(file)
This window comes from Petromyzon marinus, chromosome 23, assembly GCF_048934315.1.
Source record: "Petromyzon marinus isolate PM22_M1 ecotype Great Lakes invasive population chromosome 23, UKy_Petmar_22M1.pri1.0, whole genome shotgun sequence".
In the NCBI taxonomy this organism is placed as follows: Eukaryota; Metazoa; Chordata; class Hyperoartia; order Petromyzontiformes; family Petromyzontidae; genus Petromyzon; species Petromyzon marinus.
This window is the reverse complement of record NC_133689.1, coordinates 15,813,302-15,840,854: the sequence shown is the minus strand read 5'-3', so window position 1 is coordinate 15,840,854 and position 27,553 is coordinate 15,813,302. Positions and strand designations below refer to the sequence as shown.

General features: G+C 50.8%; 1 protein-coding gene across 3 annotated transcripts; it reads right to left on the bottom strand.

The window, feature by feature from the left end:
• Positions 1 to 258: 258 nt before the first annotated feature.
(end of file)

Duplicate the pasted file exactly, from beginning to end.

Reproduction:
This window comes from Petromyzon marinus, chromosome 23, assembly GCF_048934315.1.
Source record: "Petromyzon marinus isolate PM22_M1 ecotype Great Lakes invasive population chromosome 23, UKy_Petmar_22M1.pri1.0, whole genome shotgun sequence".
In the NCBI taxonomy this organism is placed as follows: Eukaryota; Metazoa; Chordata; class Hyperoartia; order Petromyzontiformes; family Petromyzontidae; genus Petromyzon; species Petromyzon marinus.
This window is the reverse complement of record NC_133689.1, coordinates 15,813,302-15,840,854: the sequence shown is the minus strand read 5'-3', so window position 1 is coordinate 15,840,854 and position 27,553 is coordinate 15,813,302. Positions and strand designations below refer to the sequence as shown.

General features: G+C 50.8%; 1 protein-coding gene across 3 annotated transcripts; it reads right to left on the bottom strand.

The window, feature by feature from the left end:
• Positions 1 to 258: 258 nt before the first annotated feature.